National Community College Month
by Dr. Anne S. McNutt
Apr 21, 2013 | 453 views | 0 0 comments | 7 7 recommendations | email to a friend | print
During April, we celebrate National Community College Month to recognize the vital role community colleges play in our communities and across the nation.

The word “community” in the name Community College is deliberate and reflective of the very nature of the colleges. Community colleges support and build communities by providing accessible, affordable college transfer and technical education fundamental to economic growth and prosperity.

Long been regarded as important to economic and community development, community colleges recently have been emphasized by both President Obama and Gov. Bentley. The President has established a goal of producing an additional five million students with degrees, certificates or other credentials by 2020. The Governor’s strategic economic development plan, Accelerate Alabama, focuses on education and training programs for business and industry, like those offered at Bevill State.

Nationally and in Alabama, community colleges play a key role in attaining these goals and addressing these initiatives. These colleges provide students, communities, and business and industry with affordable transfer programs and specialized technical education and training. Each day community colleges provide the opportunity for individuals and for our society to reach new heights.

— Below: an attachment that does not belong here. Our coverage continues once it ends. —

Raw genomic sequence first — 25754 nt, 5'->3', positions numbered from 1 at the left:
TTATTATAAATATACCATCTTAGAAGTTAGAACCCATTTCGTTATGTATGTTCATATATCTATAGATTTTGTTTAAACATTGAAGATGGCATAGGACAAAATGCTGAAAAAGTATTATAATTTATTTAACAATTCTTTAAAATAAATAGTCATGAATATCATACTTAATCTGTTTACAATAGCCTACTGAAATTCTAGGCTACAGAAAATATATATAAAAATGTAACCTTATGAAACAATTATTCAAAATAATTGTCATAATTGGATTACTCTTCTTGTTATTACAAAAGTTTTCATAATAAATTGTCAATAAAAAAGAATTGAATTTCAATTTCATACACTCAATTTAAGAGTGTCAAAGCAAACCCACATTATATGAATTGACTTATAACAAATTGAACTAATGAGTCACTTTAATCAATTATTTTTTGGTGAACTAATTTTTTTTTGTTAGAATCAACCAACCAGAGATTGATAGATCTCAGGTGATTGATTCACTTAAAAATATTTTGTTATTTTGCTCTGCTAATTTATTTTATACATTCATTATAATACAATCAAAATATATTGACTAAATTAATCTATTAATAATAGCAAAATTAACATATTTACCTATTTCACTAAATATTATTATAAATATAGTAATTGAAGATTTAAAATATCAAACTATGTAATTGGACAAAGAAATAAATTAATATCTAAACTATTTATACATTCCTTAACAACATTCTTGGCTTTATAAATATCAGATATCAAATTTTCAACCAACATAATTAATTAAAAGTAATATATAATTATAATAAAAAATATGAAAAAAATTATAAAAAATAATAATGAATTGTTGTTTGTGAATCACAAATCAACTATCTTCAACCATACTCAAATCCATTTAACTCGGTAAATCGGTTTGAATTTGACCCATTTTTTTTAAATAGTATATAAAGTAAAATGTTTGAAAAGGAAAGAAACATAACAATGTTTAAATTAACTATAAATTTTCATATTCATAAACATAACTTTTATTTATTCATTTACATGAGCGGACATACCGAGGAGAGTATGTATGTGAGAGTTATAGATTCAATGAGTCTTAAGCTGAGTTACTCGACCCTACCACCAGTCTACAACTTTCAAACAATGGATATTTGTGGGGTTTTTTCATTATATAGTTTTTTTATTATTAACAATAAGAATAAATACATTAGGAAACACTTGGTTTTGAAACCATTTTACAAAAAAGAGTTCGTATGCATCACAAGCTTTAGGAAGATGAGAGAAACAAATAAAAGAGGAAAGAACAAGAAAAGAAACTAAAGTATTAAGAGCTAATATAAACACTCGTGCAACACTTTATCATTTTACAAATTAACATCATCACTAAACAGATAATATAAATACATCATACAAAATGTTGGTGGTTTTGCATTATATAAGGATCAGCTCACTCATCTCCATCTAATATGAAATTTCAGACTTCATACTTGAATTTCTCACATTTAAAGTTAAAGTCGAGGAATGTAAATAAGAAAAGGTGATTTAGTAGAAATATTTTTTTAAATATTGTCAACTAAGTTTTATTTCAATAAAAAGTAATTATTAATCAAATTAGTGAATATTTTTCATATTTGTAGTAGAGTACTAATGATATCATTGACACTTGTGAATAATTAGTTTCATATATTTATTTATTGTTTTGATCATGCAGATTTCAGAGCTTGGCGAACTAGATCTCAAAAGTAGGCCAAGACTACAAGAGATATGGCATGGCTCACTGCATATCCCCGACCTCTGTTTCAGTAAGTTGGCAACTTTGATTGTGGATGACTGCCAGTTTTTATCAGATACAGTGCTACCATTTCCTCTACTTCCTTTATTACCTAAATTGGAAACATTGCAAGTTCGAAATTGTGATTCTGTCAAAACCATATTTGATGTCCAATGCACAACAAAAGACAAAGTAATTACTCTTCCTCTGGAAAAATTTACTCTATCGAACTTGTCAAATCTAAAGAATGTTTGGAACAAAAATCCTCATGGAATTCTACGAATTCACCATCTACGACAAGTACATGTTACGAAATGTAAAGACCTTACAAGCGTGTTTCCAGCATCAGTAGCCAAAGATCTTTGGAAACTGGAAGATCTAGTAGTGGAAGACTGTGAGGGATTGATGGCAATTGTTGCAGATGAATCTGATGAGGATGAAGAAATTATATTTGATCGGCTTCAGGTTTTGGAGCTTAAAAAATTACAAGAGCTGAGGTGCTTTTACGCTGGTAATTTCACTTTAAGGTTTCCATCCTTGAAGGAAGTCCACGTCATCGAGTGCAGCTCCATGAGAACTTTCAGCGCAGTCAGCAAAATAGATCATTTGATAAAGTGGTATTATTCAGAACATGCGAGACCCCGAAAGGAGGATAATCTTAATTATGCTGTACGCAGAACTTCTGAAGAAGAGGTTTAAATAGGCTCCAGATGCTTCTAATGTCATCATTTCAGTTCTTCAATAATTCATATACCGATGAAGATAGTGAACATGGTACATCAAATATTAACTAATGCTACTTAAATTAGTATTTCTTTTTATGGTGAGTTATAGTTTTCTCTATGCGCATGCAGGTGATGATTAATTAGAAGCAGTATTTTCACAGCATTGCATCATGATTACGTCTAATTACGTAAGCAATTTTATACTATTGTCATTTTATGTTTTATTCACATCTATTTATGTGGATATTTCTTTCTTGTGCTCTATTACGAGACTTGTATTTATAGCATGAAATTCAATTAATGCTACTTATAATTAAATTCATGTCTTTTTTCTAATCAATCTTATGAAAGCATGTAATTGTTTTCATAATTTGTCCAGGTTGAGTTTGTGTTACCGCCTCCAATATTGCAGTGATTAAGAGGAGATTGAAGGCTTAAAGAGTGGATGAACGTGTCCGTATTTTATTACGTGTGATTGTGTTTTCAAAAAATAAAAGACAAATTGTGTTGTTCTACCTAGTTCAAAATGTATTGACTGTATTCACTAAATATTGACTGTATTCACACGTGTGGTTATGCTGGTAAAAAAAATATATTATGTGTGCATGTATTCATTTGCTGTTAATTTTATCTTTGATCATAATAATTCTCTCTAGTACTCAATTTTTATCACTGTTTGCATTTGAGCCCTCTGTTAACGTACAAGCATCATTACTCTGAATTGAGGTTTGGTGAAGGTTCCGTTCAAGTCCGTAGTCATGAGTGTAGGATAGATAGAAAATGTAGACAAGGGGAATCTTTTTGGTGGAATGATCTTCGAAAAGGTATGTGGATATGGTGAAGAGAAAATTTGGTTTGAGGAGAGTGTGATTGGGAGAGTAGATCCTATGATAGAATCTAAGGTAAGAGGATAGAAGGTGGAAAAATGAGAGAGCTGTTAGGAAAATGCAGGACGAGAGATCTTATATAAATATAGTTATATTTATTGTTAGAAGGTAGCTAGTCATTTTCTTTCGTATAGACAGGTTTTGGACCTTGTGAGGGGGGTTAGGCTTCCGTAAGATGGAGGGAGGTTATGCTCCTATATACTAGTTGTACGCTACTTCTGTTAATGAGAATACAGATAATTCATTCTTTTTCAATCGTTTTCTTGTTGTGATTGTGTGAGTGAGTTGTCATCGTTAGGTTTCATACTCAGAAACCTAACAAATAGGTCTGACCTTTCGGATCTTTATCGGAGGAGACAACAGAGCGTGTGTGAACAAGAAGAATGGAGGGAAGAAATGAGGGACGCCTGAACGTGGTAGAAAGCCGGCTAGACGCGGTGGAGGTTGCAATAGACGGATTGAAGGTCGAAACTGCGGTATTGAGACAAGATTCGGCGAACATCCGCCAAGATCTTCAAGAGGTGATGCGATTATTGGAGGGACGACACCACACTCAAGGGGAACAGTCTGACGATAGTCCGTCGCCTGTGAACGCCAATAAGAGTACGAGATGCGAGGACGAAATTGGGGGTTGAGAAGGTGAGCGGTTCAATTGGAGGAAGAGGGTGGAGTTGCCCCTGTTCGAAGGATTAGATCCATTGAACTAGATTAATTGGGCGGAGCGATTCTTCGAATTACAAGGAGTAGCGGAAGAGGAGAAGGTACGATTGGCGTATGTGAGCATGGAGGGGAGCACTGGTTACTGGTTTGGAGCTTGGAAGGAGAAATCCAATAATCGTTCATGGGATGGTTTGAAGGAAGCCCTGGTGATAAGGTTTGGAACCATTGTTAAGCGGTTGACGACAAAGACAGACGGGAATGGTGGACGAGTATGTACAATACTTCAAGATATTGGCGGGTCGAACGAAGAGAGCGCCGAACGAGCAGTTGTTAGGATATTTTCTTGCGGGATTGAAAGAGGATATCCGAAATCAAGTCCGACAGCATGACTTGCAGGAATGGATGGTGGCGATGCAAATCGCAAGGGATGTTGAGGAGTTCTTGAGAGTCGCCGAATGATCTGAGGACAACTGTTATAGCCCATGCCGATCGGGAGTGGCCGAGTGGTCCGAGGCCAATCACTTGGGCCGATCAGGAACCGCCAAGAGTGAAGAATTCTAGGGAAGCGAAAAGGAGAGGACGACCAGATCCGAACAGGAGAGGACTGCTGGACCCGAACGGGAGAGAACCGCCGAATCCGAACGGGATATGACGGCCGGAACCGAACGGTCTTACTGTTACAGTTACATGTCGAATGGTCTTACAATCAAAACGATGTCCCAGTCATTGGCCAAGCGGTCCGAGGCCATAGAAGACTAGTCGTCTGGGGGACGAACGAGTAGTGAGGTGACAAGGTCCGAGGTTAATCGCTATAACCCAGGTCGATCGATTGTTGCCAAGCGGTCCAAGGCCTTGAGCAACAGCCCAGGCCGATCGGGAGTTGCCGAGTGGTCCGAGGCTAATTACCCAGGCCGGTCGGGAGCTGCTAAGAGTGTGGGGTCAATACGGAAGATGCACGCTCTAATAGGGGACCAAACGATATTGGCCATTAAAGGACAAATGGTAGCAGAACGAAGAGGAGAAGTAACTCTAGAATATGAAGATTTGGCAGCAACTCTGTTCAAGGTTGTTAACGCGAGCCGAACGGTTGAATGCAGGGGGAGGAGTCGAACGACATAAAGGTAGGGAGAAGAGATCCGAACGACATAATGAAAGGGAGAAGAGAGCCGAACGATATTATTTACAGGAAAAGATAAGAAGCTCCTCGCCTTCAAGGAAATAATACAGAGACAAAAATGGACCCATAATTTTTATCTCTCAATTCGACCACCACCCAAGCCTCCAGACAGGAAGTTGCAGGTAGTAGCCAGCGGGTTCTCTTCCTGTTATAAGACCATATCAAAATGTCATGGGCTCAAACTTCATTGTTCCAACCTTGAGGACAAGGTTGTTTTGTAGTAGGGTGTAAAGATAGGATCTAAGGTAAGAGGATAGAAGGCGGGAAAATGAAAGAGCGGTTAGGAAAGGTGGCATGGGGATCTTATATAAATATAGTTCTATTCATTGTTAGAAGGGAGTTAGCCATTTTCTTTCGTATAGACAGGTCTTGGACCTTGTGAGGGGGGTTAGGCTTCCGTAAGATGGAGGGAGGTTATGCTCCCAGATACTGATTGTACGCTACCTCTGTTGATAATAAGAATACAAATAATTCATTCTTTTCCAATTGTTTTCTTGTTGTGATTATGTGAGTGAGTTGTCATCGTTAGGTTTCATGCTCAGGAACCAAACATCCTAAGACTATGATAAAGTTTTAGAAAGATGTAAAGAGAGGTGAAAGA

Bevill State is strategically positioned across west-central Alabama to provide services to residents in Fayette, Lamar, Marion, Pickens, Walker and parts of Winston and Jefferson counties. In the last year the College served more than 19,000 people in credit classes, workforce development, community education, and short-term training. Also during that time, over 580 students graduated with associate degrees.

Bevill State graduates succeed. Many transfer to four-year colleges and universities to complete their bachelor’s, master’s, and even doctorate degrees. And, depending on career choice, graduates with technical training can earn more money than do their four-year college counterparts. According to Georgetown University's Center on Education and the Workforce, nearly 30 percent of Americans with associate's degrees now make more than those with bachelor's degrees.

The college consistently serves our communities through quality instruction, easy access, and affordable education. As Bevill State works to meet the challenges of a changing state and nation, the College maintains clearly its focus on student success and will continue to play an important role in the communities of west-central Alabama.

Dr. Anne S. McNutt,

President,

Bevill State Community College